Even better, devote time to an open calendaring system.  Personally, I use recurring Google Calendar appointment slots and then publicly distributing a bit.ly link (bit.ly/MattWallaertMeet) that allows people to claim time for themselves, which over five thousand people have done.  I can vary the length of the slots, hours I devote per week, and timing of those hours on the backend with minimal disruption in order to control the amount of time I’m spending; if people are forced to book too far out, I can also change the visibility of the bit.ly link (by, for example, including or not including it in my Twitter bio) until I can clear the backlog. I even have a stock sentence (“bit.ly/MattWallaertMeet will let you schedule a call.”) setup as a text replacement for a shortcode on my phone and computer to make it easy to distribute.

The slots themselves lay out rules for engagement, like sending preread in advance and not attempting a LinkedIn connection without speaking first.  A Google Meet is automatically created, although they also have the option to call me directly if they prefer.  The calendar invite also includes a link to a Google Form to leave anonymous feedback, in case someone has a negative experience.

Open calendaring doesn’t mean I am available to people 24/7 but rather allows me to spend a specific quantity of time on activities that directly reduce bias.  One of the critiques that people like Fred Wilson have leveled against open systems is that the demand is simply too great for the supply, but that’s not actually a critique: bias is about how we allocate supply, not about the overall demand.  People far more important than me are devoting time to grooming their personal networks; I’m simply advocating they groom differently.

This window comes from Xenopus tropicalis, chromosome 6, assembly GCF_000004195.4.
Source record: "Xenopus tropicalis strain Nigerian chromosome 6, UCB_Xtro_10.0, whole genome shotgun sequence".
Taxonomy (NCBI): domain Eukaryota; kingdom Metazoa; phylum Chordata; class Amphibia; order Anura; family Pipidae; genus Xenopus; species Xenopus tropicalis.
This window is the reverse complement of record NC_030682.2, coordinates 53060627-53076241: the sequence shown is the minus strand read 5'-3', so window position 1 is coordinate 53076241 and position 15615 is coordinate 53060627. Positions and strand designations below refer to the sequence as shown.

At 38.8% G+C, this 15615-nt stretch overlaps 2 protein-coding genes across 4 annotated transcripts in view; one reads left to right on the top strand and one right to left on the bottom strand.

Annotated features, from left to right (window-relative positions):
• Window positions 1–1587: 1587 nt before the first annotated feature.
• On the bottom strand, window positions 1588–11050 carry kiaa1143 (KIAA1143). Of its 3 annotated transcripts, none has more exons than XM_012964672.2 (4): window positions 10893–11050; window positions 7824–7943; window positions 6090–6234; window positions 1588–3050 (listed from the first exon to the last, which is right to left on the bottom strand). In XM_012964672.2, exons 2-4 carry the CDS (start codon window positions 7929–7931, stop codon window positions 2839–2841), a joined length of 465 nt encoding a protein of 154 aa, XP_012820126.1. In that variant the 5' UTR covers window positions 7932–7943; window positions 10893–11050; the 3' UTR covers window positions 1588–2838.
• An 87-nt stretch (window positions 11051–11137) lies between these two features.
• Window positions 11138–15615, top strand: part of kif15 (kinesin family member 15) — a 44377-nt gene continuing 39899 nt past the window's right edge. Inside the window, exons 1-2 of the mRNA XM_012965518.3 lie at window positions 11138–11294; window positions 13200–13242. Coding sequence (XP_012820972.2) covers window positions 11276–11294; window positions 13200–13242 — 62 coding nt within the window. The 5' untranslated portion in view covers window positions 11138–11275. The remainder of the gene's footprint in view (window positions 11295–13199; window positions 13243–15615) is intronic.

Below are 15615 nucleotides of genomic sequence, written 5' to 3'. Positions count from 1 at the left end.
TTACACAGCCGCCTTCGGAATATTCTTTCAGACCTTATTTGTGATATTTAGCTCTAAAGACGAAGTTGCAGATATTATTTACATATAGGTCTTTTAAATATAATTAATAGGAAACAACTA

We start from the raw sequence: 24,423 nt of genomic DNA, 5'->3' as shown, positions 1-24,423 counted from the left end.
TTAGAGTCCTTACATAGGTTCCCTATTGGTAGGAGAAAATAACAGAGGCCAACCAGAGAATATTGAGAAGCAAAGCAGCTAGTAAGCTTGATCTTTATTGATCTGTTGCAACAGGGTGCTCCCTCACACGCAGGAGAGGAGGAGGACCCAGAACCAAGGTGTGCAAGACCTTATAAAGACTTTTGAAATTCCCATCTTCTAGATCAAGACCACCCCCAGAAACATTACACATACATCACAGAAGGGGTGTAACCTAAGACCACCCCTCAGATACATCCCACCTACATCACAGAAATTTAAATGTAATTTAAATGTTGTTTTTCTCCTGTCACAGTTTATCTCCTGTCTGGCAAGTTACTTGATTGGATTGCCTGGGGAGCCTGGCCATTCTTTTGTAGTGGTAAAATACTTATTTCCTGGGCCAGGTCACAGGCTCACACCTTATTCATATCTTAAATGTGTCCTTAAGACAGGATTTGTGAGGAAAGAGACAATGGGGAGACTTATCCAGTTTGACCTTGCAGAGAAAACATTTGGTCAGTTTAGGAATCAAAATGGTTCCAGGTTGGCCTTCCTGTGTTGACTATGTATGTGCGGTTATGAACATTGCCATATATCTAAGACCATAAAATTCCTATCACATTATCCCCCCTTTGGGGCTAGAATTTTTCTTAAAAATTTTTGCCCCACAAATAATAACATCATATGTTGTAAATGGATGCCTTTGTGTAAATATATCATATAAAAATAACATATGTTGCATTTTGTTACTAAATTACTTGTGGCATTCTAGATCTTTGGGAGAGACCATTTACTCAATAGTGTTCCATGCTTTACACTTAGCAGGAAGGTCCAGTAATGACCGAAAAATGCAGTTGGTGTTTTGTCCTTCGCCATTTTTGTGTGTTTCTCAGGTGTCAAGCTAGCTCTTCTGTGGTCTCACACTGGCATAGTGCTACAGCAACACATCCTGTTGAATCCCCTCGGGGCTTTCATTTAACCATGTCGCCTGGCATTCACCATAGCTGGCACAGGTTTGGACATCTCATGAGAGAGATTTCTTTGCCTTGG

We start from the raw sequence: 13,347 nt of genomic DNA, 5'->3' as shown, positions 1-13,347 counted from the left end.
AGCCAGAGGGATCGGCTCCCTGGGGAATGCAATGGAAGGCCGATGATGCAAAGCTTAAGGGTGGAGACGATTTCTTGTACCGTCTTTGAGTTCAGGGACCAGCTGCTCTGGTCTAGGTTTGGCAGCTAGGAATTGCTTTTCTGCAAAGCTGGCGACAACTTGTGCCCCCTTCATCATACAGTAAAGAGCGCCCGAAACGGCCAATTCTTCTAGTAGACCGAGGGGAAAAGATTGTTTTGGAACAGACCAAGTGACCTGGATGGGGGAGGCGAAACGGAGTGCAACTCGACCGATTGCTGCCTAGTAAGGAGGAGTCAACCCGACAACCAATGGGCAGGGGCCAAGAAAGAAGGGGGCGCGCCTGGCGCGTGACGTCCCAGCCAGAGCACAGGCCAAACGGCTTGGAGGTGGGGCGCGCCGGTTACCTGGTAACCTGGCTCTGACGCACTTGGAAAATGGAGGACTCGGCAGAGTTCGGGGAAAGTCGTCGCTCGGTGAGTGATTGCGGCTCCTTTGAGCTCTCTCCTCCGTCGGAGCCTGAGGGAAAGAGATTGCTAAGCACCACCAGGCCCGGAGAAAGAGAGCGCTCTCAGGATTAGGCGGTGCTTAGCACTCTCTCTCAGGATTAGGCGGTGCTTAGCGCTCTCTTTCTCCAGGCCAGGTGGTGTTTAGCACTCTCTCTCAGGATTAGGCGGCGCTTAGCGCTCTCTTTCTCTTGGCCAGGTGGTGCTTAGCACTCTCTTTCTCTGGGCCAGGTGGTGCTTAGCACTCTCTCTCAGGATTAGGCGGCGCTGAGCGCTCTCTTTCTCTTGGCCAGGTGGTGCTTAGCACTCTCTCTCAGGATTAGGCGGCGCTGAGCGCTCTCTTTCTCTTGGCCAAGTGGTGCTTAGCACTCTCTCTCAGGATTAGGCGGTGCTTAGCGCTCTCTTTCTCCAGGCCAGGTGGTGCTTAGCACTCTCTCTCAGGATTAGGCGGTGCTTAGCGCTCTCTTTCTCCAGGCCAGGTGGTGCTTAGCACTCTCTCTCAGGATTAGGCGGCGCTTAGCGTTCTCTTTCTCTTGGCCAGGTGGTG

Open systems are still imperfect.  Even knowing about a published email or calendar link is a form of bias, in the same way knowing what equity is and any other kind of knowledge.  But they are orders of magnitude better than a double opt-in system, most specifically because they combat the most important bias: our own.

Side Note: The entire paragraph on how bias works can be applied to employment phone screens as well.  To be clear, I’m not talking informationals, in which a recruiter or hiring manager explains the job in greater detail or clarifies details like salary or the need to relocate; I’m talking screens, which necessarily “catch” some people in them when recruiters are allowed to not pass them along based on the call.  Every additional round of vetting introduces increased bias, which is best combatted through panel hiring and other known anti-bias systems.  Individual recruiters can address their own biases and do great, anti-racist and anti-sexist work. But as with the statistics on VC funding, if relying on individuals to address their own biases worked, we wouldn’t have the employment demographics we do now.  Systemic answers consistently win and we should not let clinging to our own power (like the feeling of being able to decline a candidate) hold us back from making key changes.

Almost seven years ago, I gave a TEDx talk that would prove to be prophetic.  The focus was on trying to resolve two seemingly irreconcilable facts: that many new college graduates were unemployed and yet there were abundant job openings for college graduates with no experience.  My explanation was one of expectations: that because college students were recruited into college with promises of high future salaries, taking anything less than a high salary would mean realizing a loss.  As long as they stayed unemployed, they could continue to dream big.  The antidote, I suggested, was the centering of meaning rather than money as the reason for both work and education.  If we shifted focus to “work worth doing”, as Teddy Roosvelt put it, we could smooth the transition into the workplace.